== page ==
Exporting a DataTable to Excel

In many cases Microsoft Excel can do much for you and reduce your programming efforts. For example, if you must provide a printable version of a data collection or you need to provide a report with grouping, you may send all information to Excel and let the end-user do it with Excel. Therefore, knowing how to export a data collection (i.e. a DataTable) to Microsoft Excel can be helpful and sometimes reliving!

In ASP.NET, you may export a GridView control to excel but I do not think it is a good way (except in certain cases) because we mostly do not display the whole columns and rows in a grid (i.e. for paging reason). Plus, exporting a GridView control needs to re-render the grid into response output stream and it might be time/resource consuming.

In the rest of this article we will write a handy function to export a DataTable to Microsoft Excel. The features of this function are as follows:

1. Is very quick

2. Is very lightweight

3. You may choose which columns to be exported

4. You may specify your desired encoding

Ok let’s get started. The method we are going to write is named ExportToSpreadsheet and have the following signature:

public static void ExportToSpreadsheet(DataTable table, string name, string ColumnList)

The 1st argument is the DataTable object we are going to export. The 2nd one is the name of generated target file and ColumnList is a comma-separated list of columns to be exported. Not always do we export all columns. Thus we should be able to choose which columns to be exported.

The file we are going to generate is a Comma Separated Value (.csv) file because Excel knows this file and opens it like a spread-sheet. In the other hand, we do not have to create a real .xls file.

Ok, for the implementation part we first convert the ColumnList argument to an IList collection. This is necessary because we need to find a column name in the list later.

IList<string> collist = new List<string>();

string[] columnstr = ColumnList.ToUpper().Split(‘,’);

foreach (string s in columnstr)


The above code splits the ColumnList argument into a string array and adds each string item to an IList object. I had to use foreach statement because the code was written in C# 2.0. In C# 3.0 you may omit Foreach and use .ToList() extension instead. I mean the above code will get shorter in this way:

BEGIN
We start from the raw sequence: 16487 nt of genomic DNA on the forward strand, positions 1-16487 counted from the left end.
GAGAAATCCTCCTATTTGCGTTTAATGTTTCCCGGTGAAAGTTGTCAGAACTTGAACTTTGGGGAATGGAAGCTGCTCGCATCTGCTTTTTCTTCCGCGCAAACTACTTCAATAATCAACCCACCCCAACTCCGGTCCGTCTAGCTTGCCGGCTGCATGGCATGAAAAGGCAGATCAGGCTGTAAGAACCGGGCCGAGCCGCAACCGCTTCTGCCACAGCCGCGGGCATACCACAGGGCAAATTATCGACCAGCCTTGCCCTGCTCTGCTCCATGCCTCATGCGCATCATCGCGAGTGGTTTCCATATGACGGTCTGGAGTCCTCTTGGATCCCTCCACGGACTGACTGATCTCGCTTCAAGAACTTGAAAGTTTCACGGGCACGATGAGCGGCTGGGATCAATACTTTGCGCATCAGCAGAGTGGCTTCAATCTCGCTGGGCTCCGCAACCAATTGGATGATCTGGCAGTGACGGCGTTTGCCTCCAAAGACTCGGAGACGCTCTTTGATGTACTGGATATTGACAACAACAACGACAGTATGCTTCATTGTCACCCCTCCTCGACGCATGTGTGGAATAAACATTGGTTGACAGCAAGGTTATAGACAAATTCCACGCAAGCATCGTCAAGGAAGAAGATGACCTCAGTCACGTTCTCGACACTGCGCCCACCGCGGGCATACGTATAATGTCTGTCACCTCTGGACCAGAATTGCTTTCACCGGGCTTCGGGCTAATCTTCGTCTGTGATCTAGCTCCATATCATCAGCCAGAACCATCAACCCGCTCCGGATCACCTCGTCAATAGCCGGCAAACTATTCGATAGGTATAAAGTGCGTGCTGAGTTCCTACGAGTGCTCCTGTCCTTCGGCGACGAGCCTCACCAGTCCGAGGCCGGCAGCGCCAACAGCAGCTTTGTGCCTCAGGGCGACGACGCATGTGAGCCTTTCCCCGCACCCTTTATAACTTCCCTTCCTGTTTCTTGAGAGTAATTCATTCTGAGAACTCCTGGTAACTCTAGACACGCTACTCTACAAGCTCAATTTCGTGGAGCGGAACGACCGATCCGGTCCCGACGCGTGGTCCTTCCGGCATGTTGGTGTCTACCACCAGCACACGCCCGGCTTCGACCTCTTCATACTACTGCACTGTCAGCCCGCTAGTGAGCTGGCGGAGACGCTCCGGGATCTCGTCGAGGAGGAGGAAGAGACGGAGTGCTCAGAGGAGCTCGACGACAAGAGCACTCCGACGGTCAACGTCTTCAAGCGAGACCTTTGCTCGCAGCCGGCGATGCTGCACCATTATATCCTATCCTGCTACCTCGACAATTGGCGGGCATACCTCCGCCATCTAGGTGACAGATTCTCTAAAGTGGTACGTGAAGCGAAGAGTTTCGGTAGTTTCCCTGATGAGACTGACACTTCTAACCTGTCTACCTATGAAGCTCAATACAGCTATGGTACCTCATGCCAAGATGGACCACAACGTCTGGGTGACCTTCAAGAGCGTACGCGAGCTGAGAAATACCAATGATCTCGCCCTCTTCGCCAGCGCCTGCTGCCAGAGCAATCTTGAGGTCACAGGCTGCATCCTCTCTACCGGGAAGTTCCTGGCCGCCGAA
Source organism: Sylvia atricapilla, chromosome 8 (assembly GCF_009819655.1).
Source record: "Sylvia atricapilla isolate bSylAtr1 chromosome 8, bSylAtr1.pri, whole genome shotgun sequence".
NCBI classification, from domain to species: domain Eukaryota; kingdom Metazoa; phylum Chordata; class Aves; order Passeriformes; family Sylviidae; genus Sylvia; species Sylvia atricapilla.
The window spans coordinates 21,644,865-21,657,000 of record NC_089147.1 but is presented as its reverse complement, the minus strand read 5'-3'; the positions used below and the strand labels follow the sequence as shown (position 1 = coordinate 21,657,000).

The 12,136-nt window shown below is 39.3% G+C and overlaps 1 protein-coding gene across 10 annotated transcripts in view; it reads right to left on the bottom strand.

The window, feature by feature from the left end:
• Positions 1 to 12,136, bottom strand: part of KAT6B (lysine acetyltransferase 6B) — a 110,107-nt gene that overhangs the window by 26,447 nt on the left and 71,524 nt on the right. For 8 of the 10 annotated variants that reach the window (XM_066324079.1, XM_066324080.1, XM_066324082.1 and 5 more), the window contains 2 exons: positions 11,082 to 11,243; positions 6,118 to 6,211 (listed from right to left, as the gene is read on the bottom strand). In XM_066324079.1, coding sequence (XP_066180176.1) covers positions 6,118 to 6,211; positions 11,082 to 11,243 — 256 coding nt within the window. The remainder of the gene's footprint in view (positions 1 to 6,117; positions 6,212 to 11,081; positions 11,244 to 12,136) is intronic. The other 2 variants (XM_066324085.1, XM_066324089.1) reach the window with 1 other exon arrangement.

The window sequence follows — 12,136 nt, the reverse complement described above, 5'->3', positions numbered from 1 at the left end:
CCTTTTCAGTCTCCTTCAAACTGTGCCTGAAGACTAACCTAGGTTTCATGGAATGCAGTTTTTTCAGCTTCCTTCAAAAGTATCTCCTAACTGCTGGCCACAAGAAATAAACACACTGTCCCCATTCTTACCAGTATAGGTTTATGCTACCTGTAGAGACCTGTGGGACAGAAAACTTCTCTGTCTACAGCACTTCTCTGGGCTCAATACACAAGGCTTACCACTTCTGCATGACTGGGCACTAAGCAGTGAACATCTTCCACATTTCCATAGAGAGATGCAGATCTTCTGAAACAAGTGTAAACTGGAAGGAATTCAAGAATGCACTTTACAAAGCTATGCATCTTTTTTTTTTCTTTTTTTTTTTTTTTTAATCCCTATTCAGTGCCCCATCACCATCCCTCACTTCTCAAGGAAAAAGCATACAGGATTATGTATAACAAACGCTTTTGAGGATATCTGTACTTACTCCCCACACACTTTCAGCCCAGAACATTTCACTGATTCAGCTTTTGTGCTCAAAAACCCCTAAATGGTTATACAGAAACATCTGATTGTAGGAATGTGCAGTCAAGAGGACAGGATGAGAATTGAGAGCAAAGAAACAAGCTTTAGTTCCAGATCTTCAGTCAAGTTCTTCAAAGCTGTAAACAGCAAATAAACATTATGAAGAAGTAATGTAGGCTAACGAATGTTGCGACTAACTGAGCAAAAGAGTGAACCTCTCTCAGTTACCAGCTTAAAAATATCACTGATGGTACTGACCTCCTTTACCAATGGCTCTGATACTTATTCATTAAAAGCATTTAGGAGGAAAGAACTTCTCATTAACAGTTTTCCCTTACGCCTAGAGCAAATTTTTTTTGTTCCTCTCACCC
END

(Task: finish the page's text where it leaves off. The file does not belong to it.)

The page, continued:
IList<string> collist = ColumnList.ToUpper().Split(‘,’).ToList();

Since we are sending the .CSV file to HttpResponse, we create a new HttpContext instance, and set the ContentEncoding property. We would better set ContentEncoding since the encoding used in clients might be different from the response encoding! For example suppose you have a website whose response encoding is UTF-8 but your clients use Windows-1256 encoding. If you export the .CSV file in UTF-8 format clients will not show the strings correctly. In this code I have used Encoding.Default but you may let the the encoding to be chosen as a new argument for ExportToSpreadsheet method.

context.Response.ContentEncoding = Encoding.Default;


Afterwards, we start to loop over the DataTable.Columns collection to create the titles. For column titles I have used DataColumn.Caption property (and not DataColumn.ColumnName) since the title is not necessarily equal to the column name. For instance a column name might be Cust_Title but the caption should be “Customer’s Full Name”. I recommend to use typed datasets because setting such properties are very easy in VS.:

foreach (DataColumn column in table.Columns)


if (ColumnList==”” || collist.Contains(column.ColumnName.ToUpper()))

context.Response.Write(column.Caption + “;”);


After creating column titles, we loop over rows and add them to the .csv :

foreach (DataRow row in table.Rows)


foreach(DataColumn column in table.Columns)


if (ColumnList == “” || collist.Contains(column.ColumnName.ToUpper()))

context.Response.Write(row[column].ToString().Replace(“;”, string.Empty) + “;”);




At the end, we alter the http header in following way to get the download process started:

context.Response.ContentType = “text/csv”;

context.Response.AppendHeader(“Content-Disposition”, “attachment; filename=” + name);


That’s it. You may download a .PDF version of this article HERE.


14 thoughts on “Exporting a DataTable to Excel

  1. Brainer says:

    It worked like a charm, I translated it to vb, It can be useful for someone so here is:

    Public Sub ExportToSpreadsheet(ByVal table As DataTable, ByVal name As String, ByVal ColumnList As String)
    Dim collist As ArrayList = New ArrayList

    Dim columnstr As String() = ColumnList.ToUpper.Split(“,”)
    Dim s As String

    For Each s In columnstr

    Context.Response.ContentEncoding = Encoding.Default

    Dim column As DataColumn
    For Each column In table.Columns

    If ColumnList = “” Or collist.Contains(column.ColumnName.ToUpper()) Then
    Response.Write(column.Caption + “,”)
    End If


    Dim row As DataRow
    For Each row In table.Rows
    For Each column In table.Columns

    If ColumnList = “” Or collist.Contains(column.ColumnName.ToUpper()) Then
    Context.Response.Write(row(column).ToString().Replace(“,”, String.Empty) + “,”)
    End If



    Context.Response.ContentType = “text/csv”

    Context.Response.AppendHeader(“Content-Disposition”, “attachment; filename=” + name)


    End Sub

  2. Beck says:

    Can I check. For your coding it only works for one worksheet per excel? Or is it possible to create multiple worksheets in one excel?

  3. Well, I am so excited which find this page because I have already been seeking
    some information for this for merely three hours! Youve taught me to be considerably indeed and through scaning
    this post I’ve got located many new and useful information about this subject

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